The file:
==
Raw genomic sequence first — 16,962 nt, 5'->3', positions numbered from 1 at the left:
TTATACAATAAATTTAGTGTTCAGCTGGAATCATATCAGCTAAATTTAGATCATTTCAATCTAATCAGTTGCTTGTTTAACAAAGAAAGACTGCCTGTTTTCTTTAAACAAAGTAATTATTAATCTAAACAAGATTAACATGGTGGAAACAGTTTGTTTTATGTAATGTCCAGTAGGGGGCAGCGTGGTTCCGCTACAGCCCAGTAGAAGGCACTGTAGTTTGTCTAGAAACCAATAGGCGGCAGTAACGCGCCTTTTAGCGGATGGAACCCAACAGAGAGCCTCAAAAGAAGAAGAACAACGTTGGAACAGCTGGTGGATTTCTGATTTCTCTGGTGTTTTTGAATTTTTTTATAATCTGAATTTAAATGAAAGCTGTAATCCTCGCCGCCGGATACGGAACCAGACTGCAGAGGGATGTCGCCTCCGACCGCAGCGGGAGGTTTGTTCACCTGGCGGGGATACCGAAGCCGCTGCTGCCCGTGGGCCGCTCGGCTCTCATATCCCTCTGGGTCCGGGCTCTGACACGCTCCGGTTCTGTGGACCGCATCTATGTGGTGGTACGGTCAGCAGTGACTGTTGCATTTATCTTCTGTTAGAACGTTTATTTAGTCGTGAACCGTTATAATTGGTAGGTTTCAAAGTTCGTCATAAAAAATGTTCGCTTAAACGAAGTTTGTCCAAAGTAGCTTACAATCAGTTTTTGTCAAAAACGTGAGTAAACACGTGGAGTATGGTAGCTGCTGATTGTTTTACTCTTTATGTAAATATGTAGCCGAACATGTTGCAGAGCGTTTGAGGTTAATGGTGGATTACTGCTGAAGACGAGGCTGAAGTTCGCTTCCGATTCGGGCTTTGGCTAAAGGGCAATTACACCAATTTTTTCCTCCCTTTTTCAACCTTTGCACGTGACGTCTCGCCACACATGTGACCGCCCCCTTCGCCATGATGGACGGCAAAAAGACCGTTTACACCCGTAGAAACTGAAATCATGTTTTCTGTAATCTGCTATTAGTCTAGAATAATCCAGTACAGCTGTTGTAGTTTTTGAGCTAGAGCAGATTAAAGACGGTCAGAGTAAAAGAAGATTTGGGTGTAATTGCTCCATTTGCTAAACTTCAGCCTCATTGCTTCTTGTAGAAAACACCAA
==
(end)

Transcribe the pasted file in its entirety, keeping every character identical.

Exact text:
Raw genomic sequence first — 16,962 nt, 5'->3', positions numbered from 1 at the left:
TTATACAATAAATTTAGTGTTCAGCTGGAATCATATCAGCTAAATTTAGATCATTTCAATCTAATCAGTTGCTTGTTTAACAAAGAAAGACTGCCTGTTTTCTTTAAACAAAGTAATTATTAATCTAAACAAGATTAACATGGTGGAAACAGTTTGTTTTATGTAATGTCCAGTAGGGGGCAGCGTGGTTCCGCTACAGCCCAGTAGAAGGCACTGTAGTTTGTCTAGAAACCAATAGGCGGCAGTAACGCGCCTTTTAGCGGATGGAACCCAACAGAGAGCCTCAAAAGAAGAAGAACAACGTTGGAACAGCTGGTGGATTTCTGATTTCTCTGGTGTTTTTGAATTTTTTTATAATCTGAATTTAAATGAAAGCTGTAATCCTCGCCGCCGGATACGGAACCAGACTGCAGAGGGATGTCGCCTCCGACCGCAGCGGGAGGTTTGTTCACCTGGCGGGGATACCGAAGCCGCTGCTGCCCGTGGGCCGCTCGGCTCTCATATCCCTCTGGGTCCGGGCTCTGACACGCTCCGGTTCTGTGGACCGCATCTATGTGGTGGTACGGTCAGCAGTGACTGTTGCATTTATCTTCTGTTAGAACGTTTATTTAGTCGTGAACCGTTATAATTGGTAGGTTTCAAAGTTCGTCATAAAAAATGTTCGCTTAAACGAAGTTTGTCCAAAGTAGCTTACAATCAGTTTTTGTCAAAAACGTGAGTAAACACGTGGAGTATGGTAGCTGCTGATTGTTTTACTCTTTATGTAAATATGTAGCCGAACATGTTGCAGAGCGTTTGAGGTTAATGGTGGATTACTGCTGAAGACGAGGCTGAAGTTCGCTTCCGATTCGGGCTTTGGCTAAAGGGCAATTACACCAATTTTTTCCTCCCTTTTTCAACCTTTGCACGTGACGTCTCGCCACACATGTGACCGCCCCCTTCGCCATGATGGACGGCAAAAAGACCGTTTACACCCGTAGAAACTGAAATCATGTTTTCTGTAATCTGCTATTAGTCTAGAATAATCCAGTACAGCTGTTGTAGTTTTTGAGCTAGAGCAGATTAAAGACGGTCAGAGTAAAAGAAGATTTGGGTGTAATTGCTCCATTTGCTAAACTTCAGCCTCATTGCTTCTTGTAGAAAACACCAA